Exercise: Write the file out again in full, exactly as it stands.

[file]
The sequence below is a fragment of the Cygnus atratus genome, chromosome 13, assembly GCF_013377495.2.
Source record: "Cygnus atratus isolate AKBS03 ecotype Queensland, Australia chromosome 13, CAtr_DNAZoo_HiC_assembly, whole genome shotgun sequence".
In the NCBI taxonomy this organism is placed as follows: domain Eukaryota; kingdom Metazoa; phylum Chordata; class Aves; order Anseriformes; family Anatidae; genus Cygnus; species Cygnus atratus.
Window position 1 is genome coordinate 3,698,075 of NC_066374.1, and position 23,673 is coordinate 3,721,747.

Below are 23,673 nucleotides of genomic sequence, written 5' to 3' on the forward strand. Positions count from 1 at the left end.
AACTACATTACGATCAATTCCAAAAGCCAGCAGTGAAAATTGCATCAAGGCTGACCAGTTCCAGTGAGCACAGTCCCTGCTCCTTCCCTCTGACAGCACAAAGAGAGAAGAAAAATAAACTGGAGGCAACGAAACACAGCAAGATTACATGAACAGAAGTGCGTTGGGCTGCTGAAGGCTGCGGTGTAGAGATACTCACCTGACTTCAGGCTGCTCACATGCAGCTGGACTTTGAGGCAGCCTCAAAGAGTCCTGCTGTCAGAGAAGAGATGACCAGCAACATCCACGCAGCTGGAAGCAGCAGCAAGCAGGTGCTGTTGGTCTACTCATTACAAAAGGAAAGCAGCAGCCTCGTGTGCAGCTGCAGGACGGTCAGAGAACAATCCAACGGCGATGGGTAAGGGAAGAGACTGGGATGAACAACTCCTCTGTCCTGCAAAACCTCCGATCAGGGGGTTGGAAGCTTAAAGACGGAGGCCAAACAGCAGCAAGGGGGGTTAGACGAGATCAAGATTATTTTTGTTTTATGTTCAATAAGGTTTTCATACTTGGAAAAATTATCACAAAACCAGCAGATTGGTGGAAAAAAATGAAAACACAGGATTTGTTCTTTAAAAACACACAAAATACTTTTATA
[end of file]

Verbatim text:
The sequence below is a fragment of the Cygnus atratus genome, chromosome 13, assembly GCF_013377495.2.
Source record: "Cygnus atratus isolate AKBS03 ecotype Queensland, Australia chromosome 13, CAtr_DNAZoo_HiC_assembly, whole genome shotgun sequence".
In the NCBI taxonomy this organism is placed as follows: domain Eukaryota; kingdom Metazoa; phylum Chordata; class Aves; order Anseriformes; family Anatidae; genus Cygnus; species Cygnus atratus.
Window position 1 is genome coordinate 3,698,075 of NC_066374.1, and position 23,673 is coordinate 3,721,747.

Below are 23,673 nucleotides of genomic sequence, written 5' to 3' on the forward strand. Positions count from 1 at the left end.
AACTACATTACGATCAATTCCAAAAGCCAGCAGTGAAAATTGCATCAAGGCTGACCAGTTCCAGTGAGCACAGTCCCTGCTCCTTCCCTCTGACAGCACAAAGAGAGAAGAAAAATAAACTGGAGGCAACGAAACACAGCAAGATTACATGAACAGAAGTGCGTTGGGCTGCTGAAGGCTGCGGTGTAGAGATACTCACCTGACTTCAGGCTGCTCACATGCAGCTGGACTTTGAGGCAGCCTCAAAGAGTCCTGCTGTCAGAGAAGAGATGACCAGCAACATCCACGCAGCTGGAAGCAGCAGCAAGCAGGTGCTGTTGGTCTACTCATTACAAAAGGAAAGCAGCAGCCTCGTGTGCAGCTGCAGGACGGTCAGAGAACAATCCAACGGCGATGGGTAAGGGAAGAGACTGGGATGAACAACTCCTCTGTCCTGCAAAACCTCCGATCAGGGGGTTGGAAGCTTAAAGACGGAGGCCAAACAGCAGCAAGGGGGGTTAGACGAGATCAAGATTATTTTTGTTTTATGTTCAATAAGGTTTTCATACTTGGAAAAATTATCACAAAACCAGCAGATTGGTGGAAAAAAATGAAAACACAGGATTTGTTCTTTAAAAACACACAAAATACTTTTATA